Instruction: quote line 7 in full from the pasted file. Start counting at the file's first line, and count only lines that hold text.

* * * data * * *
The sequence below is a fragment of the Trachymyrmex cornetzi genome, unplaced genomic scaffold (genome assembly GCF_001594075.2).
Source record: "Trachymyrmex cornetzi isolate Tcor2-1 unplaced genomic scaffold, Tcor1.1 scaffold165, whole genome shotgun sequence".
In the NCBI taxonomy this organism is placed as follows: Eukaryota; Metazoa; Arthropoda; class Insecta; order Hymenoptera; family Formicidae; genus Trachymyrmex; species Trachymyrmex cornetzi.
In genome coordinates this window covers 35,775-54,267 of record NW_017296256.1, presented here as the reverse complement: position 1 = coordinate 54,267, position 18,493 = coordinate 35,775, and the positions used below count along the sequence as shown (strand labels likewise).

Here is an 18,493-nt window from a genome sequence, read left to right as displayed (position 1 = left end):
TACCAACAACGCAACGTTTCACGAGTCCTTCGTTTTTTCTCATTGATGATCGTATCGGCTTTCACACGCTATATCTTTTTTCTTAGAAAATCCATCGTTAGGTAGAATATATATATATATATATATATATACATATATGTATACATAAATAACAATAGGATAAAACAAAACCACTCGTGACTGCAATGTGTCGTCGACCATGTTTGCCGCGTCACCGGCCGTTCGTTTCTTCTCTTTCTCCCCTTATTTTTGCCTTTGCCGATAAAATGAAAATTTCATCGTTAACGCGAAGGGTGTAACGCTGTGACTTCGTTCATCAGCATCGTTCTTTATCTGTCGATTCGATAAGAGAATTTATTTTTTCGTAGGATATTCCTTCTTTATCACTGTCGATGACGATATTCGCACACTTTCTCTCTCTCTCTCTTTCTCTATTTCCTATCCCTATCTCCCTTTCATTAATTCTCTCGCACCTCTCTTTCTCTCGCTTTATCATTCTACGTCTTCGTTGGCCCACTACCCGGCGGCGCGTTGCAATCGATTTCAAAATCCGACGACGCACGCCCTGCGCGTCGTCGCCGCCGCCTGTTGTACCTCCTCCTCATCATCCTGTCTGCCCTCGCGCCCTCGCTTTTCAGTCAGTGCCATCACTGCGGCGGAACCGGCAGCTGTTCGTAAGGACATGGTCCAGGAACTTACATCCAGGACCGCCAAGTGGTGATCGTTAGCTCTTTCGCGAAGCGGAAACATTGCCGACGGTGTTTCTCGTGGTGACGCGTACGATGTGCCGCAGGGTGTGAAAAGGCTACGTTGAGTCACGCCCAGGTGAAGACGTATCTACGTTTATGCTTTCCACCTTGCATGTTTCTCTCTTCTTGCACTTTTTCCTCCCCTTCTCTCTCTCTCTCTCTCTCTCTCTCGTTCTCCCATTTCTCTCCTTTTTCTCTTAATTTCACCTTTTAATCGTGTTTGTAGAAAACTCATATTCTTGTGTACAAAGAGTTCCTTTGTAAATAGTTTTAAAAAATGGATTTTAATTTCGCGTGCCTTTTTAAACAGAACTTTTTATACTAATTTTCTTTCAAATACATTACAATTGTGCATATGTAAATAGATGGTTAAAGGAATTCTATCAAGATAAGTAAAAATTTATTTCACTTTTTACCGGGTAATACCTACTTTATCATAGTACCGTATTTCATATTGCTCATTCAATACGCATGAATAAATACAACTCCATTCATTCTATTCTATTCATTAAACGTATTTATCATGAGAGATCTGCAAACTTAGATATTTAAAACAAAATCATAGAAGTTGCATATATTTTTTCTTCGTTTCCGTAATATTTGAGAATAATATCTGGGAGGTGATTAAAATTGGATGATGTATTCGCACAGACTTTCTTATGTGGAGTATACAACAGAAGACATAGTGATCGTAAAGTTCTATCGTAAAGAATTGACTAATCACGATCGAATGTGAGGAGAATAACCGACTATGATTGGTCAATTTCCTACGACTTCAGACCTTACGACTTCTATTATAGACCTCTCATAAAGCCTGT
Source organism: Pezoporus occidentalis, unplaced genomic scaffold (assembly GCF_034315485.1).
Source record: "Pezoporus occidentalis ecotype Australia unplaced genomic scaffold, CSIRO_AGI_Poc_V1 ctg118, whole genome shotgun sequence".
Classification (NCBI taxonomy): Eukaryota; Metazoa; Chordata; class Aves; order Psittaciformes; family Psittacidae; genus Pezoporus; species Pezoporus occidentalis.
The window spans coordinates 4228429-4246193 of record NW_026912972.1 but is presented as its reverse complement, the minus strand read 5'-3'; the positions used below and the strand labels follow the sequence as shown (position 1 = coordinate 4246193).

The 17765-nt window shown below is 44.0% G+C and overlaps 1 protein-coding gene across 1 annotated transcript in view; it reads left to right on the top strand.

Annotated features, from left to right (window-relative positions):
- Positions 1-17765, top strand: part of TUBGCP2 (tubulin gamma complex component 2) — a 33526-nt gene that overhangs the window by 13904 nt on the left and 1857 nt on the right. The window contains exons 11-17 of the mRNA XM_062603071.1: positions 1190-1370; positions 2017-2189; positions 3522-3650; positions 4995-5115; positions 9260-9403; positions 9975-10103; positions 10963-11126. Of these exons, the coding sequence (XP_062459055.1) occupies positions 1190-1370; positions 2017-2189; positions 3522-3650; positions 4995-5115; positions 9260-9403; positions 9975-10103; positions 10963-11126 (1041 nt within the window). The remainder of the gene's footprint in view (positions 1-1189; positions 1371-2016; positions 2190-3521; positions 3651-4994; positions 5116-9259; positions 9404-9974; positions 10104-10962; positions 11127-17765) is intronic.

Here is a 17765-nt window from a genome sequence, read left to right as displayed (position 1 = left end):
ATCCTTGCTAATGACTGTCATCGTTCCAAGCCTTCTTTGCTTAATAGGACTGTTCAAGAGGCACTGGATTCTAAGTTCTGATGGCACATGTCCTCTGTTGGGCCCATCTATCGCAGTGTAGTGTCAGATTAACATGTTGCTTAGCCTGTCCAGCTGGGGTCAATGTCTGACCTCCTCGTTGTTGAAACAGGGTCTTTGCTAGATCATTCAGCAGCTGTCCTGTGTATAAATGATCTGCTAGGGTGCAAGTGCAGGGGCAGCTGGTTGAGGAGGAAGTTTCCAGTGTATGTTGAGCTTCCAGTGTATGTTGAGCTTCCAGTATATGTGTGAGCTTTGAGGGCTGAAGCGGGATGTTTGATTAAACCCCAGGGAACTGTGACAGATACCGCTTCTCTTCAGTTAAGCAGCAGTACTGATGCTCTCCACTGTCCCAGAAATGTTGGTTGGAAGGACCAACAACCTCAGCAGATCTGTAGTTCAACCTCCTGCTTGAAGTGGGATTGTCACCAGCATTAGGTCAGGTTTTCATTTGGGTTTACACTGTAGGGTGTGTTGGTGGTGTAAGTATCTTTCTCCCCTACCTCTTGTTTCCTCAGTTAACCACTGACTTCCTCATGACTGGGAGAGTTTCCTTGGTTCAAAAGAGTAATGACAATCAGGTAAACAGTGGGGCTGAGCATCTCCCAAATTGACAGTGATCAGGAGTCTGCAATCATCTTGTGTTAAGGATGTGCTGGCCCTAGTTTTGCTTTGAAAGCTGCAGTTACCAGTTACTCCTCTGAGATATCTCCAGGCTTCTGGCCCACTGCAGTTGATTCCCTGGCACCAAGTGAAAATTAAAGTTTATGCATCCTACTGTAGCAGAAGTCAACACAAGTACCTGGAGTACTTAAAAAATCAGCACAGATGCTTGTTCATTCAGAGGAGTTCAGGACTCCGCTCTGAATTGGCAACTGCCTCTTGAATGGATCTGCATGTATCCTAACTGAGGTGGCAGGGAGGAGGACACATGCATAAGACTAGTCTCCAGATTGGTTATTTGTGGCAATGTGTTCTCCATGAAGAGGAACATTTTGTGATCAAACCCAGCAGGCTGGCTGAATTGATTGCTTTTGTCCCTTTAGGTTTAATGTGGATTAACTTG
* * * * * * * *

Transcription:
Source organism: Pezoporus occidentalis, unplaced genomic scaffold (assembly GCF_034315485.1).